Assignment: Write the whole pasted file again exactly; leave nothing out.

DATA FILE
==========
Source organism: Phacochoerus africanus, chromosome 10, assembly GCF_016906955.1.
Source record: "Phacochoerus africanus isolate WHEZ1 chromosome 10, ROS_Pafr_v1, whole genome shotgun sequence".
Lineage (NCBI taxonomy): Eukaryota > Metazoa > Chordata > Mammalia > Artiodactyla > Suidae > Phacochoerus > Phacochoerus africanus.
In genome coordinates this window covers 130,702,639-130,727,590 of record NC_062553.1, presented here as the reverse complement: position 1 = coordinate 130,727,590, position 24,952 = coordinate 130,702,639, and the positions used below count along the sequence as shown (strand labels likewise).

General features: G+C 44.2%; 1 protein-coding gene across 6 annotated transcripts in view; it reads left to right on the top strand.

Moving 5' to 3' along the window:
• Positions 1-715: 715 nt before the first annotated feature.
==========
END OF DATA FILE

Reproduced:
Source organism: Phacochoerus africanus, chromosome 10, assembly GCF_016906955.1.
Source record: "Phacochoerus africanus isolate WHEZ1 chromosome 10, ROS_Pafr_v1, whole genome shotgun sequence".
Lineage (NCBI taxonomy): Eukaryota > Metazoa > Chordata > Mammalia > Artiodactyla > Suidae > Phacochoerus > Phacochoerus africanus.
In genome coordinates this window covers 130,702,639-130,727,590 of record NC_062553.1, presented here as the reverse complement: position 1 = coordinate 130,727,590, position 24,952 = coordinate 130,702,639, and the positions used below count along the sequence as shown (strand labels likewise).

General features: G+C 44.2%; 1 protein-coding gene across 6 annotated transcripts in view; it reads left to right on the top strand.

Moving 5' to 3' along the window:
• Positions 1-715: 715 nt before the first annotated feature.